January Jones has been much-disparaged as an actress, yet, at the beginning of that popular 1960s period piece of a show she co-starred in — Mad something? — one remembers yearning for more of her character as the show progressed. Betty had the potential for a fascinating arc — to become as big of a character as Don. Jones’s slightly wooden aspect fit with the suffocating domestic atmosphere. The images of repressed thoughts and desires were compelling, an apt complement to Don’s own: In the first two seasons, Matt Weiner laid out depth charges, hinting at a more expansive Betty psychology through pregnant stares, moments of late-night reflection, and some of the show’s only convincing dream segments. Also, she’d get out to events and on trips, and interact with other characters — at least, for a while. We would see Betty, dissatisfied, out in the world.
Then, after Don left the Tarrytown nest and the rest of the show gained more mass — new characters, company names, affairs, hairdos, offices — Betty’s drama became something Weiner just checked in on. For a season, Betty’s private struggle was with leftovers and Hostess products; toward the end, we were forced to give a shit about her relationship with Glen again. Her new husband, Henry, had moments of sharp characterization, and like a flash in the pan, their relationship would seem interesting for a moment. Then he would be pulled away before we could really see him for being anything other than exactly what he appeared to be: boring, traditionally-minded, emotionally withdrawn, and nothing too exceptional or secretly sordid.
Betty’s struggle, for the better part of Mad Men, was an element we were expected, also implicitly, to care about. But smoking dead-eyed at the kitchen table, either being snarky or sobbing — somehow nothing ever really felt earned. It seemed like a squandered opportunity. Four episodes into HBO’s Vinyl, Olivia Wilde’s Devon has already become a Betty equivalent. She’s already at the height of her conflicted, highly charged cold war with her self-absorbed and self-destructive husband, Richie, and she’s already marginalized in the show’s scripts. Her battles, like Betty, are often waged staring tearfully into the darkness from bed, or gazing into the drain of the kitchen sink. She recalls better times past with Richie — here, Vinyl is even more liberal with its flashback use than Mad Men, and sometimes famous people sing and dance in them — and explores the idea of escape only to be discouraged by society, itself. In this week’s episode, “The Racket,” this appeared in the form of a judgmental divorce lawyer who essentially tells Devon she just doesn’t want the split enough.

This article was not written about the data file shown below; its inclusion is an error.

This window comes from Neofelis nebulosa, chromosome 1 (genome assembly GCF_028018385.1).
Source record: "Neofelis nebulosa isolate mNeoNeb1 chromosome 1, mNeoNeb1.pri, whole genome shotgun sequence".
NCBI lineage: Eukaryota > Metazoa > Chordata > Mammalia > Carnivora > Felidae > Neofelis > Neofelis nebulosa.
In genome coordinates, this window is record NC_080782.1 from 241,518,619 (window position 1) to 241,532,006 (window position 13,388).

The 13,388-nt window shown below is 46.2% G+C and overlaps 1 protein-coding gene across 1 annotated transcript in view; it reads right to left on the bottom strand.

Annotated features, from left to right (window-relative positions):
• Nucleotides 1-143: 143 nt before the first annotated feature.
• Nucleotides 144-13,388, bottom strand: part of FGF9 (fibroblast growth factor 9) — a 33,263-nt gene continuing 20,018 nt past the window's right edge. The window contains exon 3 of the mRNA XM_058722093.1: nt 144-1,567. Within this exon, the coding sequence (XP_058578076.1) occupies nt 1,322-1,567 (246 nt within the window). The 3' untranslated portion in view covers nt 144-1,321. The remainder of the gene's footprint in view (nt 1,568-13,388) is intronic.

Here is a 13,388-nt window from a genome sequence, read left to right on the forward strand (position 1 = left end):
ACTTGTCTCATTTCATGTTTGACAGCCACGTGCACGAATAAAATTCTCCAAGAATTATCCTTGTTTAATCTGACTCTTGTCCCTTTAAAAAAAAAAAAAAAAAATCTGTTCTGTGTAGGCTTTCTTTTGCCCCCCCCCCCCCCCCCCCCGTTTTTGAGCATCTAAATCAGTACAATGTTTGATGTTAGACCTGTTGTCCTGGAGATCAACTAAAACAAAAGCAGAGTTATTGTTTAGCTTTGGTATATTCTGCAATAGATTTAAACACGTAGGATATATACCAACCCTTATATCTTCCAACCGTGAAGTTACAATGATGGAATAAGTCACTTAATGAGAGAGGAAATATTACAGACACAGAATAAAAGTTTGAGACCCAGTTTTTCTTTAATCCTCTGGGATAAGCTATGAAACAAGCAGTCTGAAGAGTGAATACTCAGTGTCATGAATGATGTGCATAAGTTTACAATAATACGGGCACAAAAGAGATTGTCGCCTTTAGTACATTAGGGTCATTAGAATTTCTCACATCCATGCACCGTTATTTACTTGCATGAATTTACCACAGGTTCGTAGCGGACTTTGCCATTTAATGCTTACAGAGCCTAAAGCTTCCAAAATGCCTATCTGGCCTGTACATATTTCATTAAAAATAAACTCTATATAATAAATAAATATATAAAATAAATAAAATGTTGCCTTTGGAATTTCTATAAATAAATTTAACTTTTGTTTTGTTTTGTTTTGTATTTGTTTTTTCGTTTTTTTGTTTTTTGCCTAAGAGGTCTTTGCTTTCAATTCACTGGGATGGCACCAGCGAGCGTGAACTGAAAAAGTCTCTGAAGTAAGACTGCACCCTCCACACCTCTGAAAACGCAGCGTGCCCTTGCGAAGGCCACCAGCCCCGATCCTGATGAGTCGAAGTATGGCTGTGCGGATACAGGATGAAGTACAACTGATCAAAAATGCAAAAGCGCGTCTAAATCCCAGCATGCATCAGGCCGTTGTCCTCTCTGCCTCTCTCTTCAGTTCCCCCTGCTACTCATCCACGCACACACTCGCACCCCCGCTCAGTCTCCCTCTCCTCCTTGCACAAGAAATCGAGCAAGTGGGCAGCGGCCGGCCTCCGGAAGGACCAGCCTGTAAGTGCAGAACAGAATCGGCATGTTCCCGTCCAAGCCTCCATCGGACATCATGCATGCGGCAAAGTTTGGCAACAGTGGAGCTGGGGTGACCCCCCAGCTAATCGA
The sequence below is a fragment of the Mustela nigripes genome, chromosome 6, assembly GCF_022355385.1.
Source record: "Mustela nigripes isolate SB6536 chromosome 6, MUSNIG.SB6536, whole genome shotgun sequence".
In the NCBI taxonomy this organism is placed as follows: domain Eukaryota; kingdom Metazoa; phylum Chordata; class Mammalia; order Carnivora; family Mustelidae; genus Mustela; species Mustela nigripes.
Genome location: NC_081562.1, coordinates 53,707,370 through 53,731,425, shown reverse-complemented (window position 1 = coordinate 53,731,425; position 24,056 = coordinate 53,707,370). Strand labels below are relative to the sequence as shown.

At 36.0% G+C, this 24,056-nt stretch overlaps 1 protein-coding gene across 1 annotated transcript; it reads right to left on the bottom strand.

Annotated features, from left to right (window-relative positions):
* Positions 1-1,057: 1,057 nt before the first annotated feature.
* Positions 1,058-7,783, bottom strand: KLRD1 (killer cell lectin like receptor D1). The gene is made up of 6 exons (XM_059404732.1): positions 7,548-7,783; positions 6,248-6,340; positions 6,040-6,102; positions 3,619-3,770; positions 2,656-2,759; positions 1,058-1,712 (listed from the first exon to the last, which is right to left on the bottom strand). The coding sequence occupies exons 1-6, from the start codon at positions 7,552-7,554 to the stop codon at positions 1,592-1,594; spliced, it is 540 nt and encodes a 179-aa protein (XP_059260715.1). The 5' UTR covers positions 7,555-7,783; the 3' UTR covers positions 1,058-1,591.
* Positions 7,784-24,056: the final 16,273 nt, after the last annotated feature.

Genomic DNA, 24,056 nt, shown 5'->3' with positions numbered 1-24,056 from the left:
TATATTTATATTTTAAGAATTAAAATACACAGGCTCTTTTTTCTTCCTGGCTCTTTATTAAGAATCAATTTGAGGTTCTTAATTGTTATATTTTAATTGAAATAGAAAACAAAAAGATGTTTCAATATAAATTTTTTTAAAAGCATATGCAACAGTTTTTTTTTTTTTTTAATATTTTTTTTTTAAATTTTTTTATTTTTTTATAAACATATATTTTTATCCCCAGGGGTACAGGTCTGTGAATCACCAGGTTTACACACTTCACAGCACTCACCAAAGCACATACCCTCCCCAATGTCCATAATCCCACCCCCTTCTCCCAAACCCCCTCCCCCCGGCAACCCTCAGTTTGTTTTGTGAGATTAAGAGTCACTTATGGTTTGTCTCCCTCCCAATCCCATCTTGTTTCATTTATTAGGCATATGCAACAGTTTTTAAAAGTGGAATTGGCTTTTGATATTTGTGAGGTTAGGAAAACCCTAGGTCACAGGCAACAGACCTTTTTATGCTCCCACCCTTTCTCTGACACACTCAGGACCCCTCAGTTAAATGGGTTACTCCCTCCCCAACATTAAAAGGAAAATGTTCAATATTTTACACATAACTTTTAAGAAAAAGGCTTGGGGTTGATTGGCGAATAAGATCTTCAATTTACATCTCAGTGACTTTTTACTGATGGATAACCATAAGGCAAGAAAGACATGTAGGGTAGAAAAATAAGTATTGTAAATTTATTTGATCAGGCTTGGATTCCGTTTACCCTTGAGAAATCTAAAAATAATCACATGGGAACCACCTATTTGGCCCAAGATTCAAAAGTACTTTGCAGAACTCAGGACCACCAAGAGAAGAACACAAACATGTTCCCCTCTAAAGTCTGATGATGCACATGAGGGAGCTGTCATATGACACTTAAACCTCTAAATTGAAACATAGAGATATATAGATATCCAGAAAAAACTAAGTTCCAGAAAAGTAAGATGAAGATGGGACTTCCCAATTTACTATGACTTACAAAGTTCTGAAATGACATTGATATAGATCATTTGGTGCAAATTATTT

There is an implicit “point” to have Devon endure her struggle alone in the empty mansion. It implies that she feels trapped, and illustrates the fact that Richie has become almost essentially absentee; if you spoke to Terence Winter and any of Vinyl’s other writers about it, they’d no doubt echo this. But it’s unreasonable to say that the power of the segments is in her solitude. By providing Devon with such limited opportunities for interaction — and I would count the Warhol meeting and her philanthropic work with the dance company to be less than compelling, and even cornily direct — the Vinyl team are not allowing Wilde’s character to become anything other than a common TV and film stereotype. It’s straight out of Todd Haynes’ filmography: Charlotte Gainsbourg in I’m Not There, Julianne Moore in Far From Heaven. It’s out of any drama with a philandering husband, something we recognize as a fixed, distilled gambit, not like a compelling, evolving plotline.
With the fever pitch of emotion this episode builds to — a tennis racket into the kitchen window — it’s clear that we’re supposed to feel like we’ve delved further beneath the surface than we have with Devon. But the ‘60s flashbacks that are supposed to show us her past ambition and happiness reflect mostly back on Richie — to demonstrate his prescient musical taste and his irresistible suaveness. Without getting Devon out of the house — into more diverse situations, perhaps delving into her relationship with her children more — we can’t hope to view her as anything more than a reflection back on the “complexity” and tortured, anti-heroic position of Richie’s character.
Vinyl is barely passing the Bechdel test with Devon, though the show masquerades like she is central to its heart. But giving a central female character screen time does not a feminist perspective make. As the musical plotlines complicate — and Richie remains the ringleader in all of them — it’s already seeming unlikely that we will really figure out what truly makes Devon so disraught. After all, emotionally, these things are always coming from somewhere deep-seated. But of course, making full-bodied characters is not something Vinyl is doing particularly well anywhere else in its cast list, so why would they make an exception for Wilde?